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Tsulli1

Game on Fine Dining Menus

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How do you feel about game entrees (or courses) on fine dining menus?

Do you seek these out and specifically order them in an attempt to sample something different?

Alternatively do you shy away from these items due to thoughts of bambi and thumper or perhaps due to fears of "overly-gamey" tastes?

What favorites are out there?

Specifically I'm thinking about venison, elk, wild boar, bison, pheasant, quail, rabbit etc.

Also a very interesting article in the NY Times about "wild game" and the fact that its rarely wild on U.S. menus.

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I just had a great game dinner at Villa Creek in Paso Robles; it was hosted by Four Vines winery for Zinfest.

BEASTS AND BARRELS MENU HERE

It was AWESOME ! I especially liked the wild boar sausage with Guinness reduction and the short ribs. Antelope underwhelmed me..........

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How do you feel about game entrees (or courses) on fine dining menus?

Do you seek these out and specifically order them in an attempt to sample something different?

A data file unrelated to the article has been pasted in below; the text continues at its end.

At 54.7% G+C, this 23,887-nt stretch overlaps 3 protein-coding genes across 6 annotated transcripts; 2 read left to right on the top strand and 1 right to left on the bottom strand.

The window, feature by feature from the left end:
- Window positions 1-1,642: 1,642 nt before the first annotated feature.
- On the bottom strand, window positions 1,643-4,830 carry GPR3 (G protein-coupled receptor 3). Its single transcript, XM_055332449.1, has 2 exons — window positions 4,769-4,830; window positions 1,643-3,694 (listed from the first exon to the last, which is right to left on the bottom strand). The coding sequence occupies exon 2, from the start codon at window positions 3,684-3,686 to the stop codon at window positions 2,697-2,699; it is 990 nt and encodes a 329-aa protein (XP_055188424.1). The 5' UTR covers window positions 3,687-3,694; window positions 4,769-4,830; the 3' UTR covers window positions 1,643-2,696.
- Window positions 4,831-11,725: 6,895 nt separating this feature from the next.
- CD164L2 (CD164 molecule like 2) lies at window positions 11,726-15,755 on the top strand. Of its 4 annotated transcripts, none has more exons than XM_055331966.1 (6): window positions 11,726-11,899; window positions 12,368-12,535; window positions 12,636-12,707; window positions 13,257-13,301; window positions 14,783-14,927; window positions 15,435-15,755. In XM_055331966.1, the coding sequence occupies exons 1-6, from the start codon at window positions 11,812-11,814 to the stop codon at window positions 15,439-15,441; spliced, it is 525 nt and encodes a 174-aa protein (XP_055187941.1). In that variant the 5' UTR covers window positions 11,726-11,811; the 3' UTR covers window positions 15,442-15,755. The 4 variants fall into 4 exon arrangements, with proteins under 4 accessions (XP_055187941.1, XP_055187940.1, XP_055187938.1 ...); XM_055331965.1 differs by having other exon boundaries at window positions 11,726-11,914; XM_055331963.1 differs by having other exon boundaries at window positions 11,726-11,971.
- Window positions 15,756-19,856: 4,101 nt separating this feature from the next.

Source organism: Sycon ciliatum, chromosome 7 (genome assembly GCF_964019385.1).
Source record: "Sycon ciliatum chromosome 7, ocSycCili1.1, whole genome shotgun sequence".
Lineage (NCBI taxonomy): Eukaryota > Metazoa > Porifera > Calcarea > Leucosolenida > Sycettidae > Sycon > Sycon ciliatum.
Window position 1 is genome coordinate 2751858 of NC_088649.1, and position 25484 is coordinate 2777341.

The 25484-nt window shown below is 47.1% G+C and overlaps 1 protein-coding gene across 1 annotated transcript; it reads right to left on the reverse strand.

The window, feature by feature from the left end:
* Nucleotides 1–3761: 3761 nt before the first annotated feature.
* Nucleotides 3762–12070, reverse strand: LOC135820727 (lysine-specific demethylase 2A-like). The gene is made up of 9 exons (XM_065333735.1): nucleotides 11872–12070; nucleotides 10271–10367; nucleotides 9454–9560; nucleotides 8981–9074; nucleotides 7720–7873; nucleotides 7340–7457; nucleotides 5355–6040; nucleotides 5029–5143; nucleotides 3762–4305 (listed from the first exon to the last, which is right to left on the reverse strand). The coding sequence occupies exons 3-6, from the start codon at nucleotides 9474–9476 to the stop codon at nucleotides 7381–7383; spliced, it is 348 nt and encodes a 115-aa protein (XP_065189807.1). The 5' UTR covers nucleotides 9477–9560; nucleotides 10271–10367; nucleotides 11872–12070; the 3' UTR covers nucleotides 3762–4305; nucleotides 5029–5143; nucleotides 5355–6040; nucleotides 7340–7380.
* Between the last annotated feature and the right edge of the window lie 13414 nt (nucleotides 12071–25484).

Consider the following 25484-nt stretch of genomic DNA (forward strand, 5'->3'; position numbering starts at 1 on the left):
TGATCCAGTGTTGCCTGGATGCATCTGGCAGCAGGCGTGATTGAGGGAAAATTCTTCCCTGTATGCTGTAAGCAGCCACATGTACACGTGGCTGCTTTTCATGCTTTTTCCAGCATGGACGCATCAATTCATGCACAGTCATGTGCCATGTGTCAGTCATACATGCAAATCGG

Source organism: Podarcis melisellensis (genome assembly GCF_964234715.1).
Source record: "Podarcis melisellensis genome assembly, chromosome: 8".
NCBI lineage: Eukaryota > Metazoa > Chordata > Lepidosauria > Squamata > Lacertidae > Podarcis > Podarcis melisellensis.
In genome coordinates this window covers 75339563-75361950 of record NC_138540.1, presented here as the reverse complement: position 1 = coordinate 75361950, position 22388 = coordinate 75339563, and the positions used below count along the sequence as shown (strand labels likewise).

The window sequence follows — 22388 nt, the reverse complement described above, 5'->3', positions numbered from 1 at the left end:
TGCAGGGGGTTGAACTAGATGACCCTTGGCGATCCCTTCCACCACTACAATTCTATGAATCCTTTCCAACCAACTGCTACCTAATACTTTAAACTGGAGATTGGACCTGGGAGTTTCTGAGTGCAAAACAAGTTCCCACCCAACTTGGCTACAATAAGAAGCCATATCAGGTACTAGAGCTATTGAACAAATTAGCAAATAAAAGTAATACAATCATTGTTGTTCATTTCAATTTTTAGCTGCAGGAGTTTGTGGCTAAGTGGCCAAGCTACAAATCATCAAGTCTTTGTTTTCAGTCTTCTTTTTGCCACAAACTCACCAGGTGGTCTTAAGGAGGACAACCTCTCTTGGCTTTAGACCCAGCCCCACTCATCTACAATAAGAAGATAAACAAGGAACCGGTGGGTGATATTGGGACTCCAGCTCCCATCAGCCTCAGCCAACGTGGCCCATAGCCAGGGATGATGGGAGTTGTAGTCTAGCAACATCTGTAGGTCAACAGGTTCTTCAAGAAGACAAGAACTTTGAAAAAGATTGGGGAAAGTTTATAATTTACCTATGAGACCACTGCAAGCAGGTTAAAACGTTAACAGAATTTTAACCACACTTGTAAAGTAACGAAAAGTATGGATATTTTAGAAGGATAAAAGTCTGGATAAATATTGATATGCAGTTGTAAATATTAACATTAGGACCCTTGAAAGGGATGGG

Alternatively do you shy away from these items due to thoughts of bambi and thumper or perhaps due to fears of "overly-gamey" tastes?

What favorites are out there?

Specifically I'm thinking about venison, elk, wild boar, bison, pheasant, quail, rabbit etc.

Also a very interesting article in the NY Times about "wild game" and the fact that its rarely wild on U.S. menus.

I seek it out whenever I can--venison, wild boar, pheasant, quail, grouse, etc. It's even better when allowed to hang (rot) for a bit. :)

I order squab whenever I see it, but I wish more high-end restaurants would expand their game offering.

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I am inevitably disappointed with game on restaurant menus because real game is illegal (at least in Canada, to the best of my knowledge). As far as I can tell, all pheasant, deer, boar, elk etc. is farmed, and I usually don't find the taste distinctive enough to warrant the extra cost. Give me a pastured pork over a corn-fed ultra lean (and probably wet-aged) deer anyday.


Martin Mallet

<i>Poor but not starving student</i>

www.malletoyster.com

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How do you feel about game entrees (or courses) on fine dining menus?

Do you seek these out and specifically order them in an attempt to sample something different?

Alternatively do you shy away from these items due to thoughts of bambi and thumper or perhaps due to fears of "overly-gamey" tastes?

What favorites are out there?

Specifically I'm thinking about venison, elk, wild boar, bison, pheasant, quail, rabbit etc.

Also a very interesting article in the NY Times about "wild game" and the fact that its rarely wild on U.S. menus.

I've had luck with it. One of my favorite restaurants in Dallas (Abacus) always has some sort of "game meat" on it. I've had both vennison and ostritch there. They do a nice job with it. Makes me happy to see that sort of thing on the menu.